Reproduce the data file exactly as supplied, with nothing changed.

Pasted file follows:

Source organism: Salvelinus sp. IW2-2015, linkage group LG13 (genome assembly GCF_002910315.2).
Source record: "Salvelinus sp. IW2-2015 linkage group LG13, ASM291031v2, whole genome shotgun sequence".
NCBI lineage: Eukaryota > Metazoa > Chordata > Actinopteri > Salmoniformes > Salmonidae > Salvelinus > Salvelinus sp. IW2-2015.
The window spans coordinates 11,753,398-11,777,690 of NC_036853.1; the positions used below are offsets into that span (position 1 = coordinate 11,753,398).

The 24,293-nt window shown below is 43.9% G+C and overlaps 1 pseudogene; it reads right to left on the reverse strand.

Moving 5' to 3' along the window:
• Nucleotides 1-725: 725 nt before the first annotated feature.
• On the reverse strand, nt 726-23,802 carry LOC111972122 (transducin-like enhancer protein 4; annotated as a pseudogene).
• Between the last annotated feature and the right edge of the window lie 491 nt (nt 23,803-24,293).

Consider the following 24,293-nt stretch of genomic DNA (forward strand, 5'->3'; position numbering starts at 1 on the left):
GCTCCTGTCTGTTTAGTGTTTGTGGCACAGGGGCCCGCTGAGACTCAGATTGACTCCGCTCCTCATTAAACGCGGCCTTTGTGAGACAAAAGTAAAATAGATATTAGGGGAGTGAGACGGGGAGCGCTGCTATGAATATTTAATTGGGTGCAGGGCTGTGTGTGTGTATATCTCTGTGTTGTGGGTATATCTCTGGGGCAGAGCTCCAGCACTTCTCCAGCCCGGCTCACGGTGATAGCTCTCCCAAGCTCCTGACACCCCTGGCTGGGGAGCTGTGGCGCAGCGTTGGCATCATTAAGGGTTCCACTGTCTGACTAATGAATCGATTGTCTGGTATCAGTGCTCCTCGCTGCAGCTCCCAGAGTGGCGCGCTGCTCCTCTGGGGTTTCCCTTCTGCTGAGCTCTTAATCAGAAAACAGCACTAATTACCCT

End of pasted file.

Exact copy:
Source organism: Salvelinus sp. IW2-2015, linkage group LG13 (genome assembly GCF_002910315.2).
Source record: "Salvelinus sp. IW2-2015 linkage group LG13, ASM291031v2, whole genome shotgun sequence".
NCBI lineage: Eukaryota > Metazoa > Chordata > Actinopteri > Salmoniformes > Salmonidae > Salvelinus > Salvelinus sp. IW2-2015.
The window spans coordinates 11,753,398-11,777,690 of NC_036853.1; the positions used below are offsets into that span (position 1 = coordinate 11,753,398).

The 24,293-nt window shown below is 43.9% G+C and overlaps 1 pseudogene; it reads right to left on the reverse strand.

Moving 5' to 3' along the window:
• Nucleotides 1-725: 725 nt before the first annotated feature.
• On the reverse strand, nt 726-23,802 carry LOC111972122 (transducin-like enhancer protein 4; annotated as a pseudogene).
• Between the last annotated feature and the right edge of the window lie 491 nt (nt 23,803-24,293).

Consider the following 24,293-nt stretch of genomic DNA (forward strand, 5'->3'; position numbering starts at 1 on the left):
GCTCCTGTCTGTTTAGTGTTTGTGGCACAGGGGCCCGCTGAGACTCAGATTGACTCCGCTCCTCATTAAACGCGGCCTTTGTGAGACAAAAGTAAAATAGATATTAGGGGAGTGAGACGGGGAGCGCTGCTATGAATATTTAATTGGGTGCAGGGCTGTGTGTGTGTATATCTCTGTGTTGTGGGTATATCTCTGGGGCAGAGCTCCAGCACTTCTCCAGCCCGGCTCACGGTGATAGCTCTCCCAAGCTCCTGACACCCCTGGCTGGGGAGCTGTGGCGCAGCGTTGGCATCATTAAGGGTTCCACTGTCTGACTAATGAATCGATTGTCTGGTATCAGTGCTCCTCGCTGCAGCTCCCAGAGTGGCGCGCTGCTCCTCTGGGGTTTCCCTTCTGCTGAGCTCTTAATCAGAAAACAGCACTAATTACCCT